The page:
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Legislative Assembly for the ACT: 1999 Week 13 Hansard (9 December) . . Page.. 4073 ..

Mr Corbell: Give up your job.

MR HUMPHRIES: Mr Speaker, could I have a little bit of order?

MR SPEAKER: Yes. Would members please stop interjecting and talking?

MR HUMPHRIES: It is a bind, isn't it? You have to decide whether to transfer between different areas or to raise more revenue and put up the taxes. The point is that that is a discipline that falls on the Government.

Mr Quinlan: Can I have half your department? Do half the job. Can I have half the department?

MR HUMPHRIES: I will come to that in a minute. We now ask the Assembly committees who want to see this budget in draft form, who have asked for that viewing of the budget in draft form, to take the same approach that falls on the Government. It is an accurate replication of the pressures that the Government faces in framing its own budget. We cannot just say, "Oh, there is unmet need in health. We will put up spending in health and forget about having to worry about where the money is coming from". We do not have that luxury and, with respect, I do not think the Assembly committees can have that luxury either.

Mr Quinlan has raised a question about resourcing for this and it is a reasonable question. I want to point out to members that the process we are going through here is very similar to the process in which Ministers find themselves in the same circumstance. Mr Kaine, Mr Berry and Mr Wood have been in that position and will know the truth of this. We are presented with a set of bids from the departments. We are told, "We need to spend money on this; we want to spend money on that; we have to do this and we have to do that". Ministers come together in a committee. The committee is called "Cabinet" and the Cabinet has to wade through these bids, these requests, these demands, these blandishments, if you like, from various agencies and decide what we can afford to spend and what we cannot. Agency heads come to Cabinet and they give Cabinet advice. These committees of the Assembly, Mr Speaker, will also have the benefit of advice from - - -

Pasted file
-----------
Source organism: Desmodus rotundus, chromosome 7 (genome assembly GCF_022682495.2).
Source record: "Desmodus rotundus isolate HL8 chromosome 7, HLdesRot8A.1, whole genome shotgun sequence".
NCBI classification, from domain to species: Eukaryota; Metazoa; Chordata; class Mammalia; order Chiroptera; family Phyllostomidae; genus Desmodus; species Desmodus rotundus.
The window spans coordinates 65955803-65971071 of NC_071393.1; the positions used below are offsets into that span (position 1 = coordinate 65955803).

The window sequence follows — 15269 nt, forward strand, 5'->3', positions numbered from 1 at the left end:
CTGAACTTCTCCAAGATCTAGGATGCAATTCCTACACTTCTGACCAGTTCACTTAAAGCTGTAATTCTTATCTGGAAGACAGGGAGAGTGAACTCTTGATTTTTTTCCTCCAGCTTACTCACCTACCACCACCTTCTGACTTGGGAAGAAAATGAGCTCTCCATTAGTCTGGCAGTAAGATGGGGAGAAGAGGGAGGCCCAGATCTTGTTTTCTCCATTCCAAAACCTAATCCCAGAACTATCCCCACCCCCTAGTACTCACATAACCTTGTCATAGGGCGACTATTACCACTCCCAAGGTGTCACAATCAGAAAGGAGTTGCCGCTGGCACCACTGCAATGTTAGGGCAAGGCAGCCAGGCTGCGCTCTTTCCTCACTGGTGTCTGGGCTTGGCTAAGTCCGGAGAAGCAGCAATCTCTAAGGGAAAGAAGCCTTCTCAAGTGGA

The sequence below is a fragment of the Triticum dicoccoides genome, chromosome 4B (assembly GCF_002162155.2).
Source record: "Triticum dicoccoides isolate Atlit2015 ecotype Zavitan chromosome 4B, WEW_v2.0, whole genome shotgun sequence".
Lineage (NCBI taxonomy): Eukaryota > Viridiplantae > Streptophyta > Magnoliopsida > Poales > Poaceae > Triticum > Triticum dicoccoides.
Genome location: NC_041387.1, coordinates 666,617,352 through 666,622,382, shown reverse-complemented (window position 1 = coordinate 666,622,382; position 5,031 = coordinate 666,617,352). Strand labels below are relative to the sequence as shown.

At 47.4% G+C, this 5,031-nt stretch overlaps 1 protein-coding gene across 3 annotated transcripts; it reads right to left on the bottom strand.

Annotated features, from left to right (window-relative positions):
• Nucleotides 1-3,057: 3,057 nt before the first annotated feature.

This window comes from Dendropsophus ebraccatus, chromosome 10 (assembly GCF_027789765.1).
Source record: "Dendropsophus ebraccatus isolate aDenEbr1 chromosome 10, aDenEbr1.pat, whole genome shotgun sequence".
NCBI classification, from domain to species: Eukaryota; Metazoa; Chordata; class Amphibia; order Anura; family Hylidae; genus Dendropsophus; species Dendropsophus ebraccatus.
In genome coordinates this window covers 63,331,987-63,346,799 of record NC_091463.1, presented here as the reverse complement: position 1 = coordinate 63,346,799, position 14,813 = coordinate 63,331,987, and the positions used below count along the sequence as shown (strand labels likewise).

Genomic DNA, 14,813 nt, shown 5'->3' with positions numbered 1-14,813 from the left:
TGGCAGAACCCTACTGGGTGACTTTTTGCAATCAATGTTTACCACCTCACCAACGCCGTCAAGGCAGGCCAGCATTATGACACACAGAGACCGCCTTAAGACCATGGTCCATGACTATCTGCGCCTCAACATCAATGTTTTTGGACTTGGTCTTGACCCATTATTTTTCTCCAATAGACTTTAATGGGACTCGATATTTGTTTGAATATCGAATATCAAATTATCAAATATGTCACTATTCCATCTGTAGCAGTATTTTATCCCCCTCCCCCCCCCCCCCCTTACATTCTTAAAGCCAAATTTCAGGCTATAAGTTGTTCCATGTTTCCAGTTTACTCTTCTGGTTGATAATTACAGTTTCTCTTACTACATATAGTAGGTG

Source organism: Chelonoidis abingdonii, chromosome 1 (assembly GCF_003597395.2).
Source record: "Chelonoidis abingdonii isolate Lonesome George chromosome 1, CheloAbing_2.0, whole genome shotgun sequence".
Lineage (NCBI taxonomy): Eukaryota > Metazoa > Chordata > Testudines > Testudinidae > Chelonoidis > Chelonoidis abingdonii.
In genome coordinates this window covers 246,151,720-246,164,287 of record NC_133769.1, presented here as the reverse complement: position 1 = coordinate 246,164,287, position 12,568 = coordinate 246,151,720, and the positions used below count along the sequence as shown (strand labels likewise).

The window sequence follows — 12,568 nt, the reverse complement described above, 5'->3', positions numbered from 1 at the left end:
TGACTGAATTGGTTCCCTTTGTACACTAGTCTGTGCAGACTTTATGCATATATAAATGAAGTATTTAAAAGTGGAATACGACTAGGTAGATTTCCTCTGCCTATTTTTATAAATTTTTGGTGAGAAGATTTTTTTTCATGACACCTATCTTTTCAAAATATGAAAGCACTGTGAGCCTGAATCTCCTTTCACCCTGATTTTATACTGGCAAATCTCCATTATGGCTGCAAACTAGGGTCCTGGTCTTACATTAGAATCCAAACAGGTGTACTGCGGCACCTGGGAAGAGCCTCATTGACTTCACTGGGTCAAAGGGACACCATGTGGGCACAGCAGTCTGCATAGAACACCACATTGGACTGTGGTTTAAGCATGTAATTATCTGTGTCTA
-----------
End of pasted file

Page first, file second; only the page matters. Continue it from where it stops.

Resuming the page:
Mr Berry: It is a giant stunt, Gary.

MR HUMPHRIES: That is your view, Mr Berry. These committees will also have the benefit of advice from members of the Public Service. The Government proposes to make senior public servants available to brief the committees on the budget and to answer questions about the process. I see no reason why, for example, the Standing Committee on Health and Community Care should not have the head of the Department of Health and other officials of the department in front of it and ask exactly the same sorts of questions that the Cabinet would be asking of that department head when the matter of the health portfolio comes before Cabinet. It is exactly the same process, and the resources that you have in front of you are exactly the same as the resources we have in front of us. If you say, "We want more information about this", then, within reason, that is the request that the department has to take on board. They are the same kinds of

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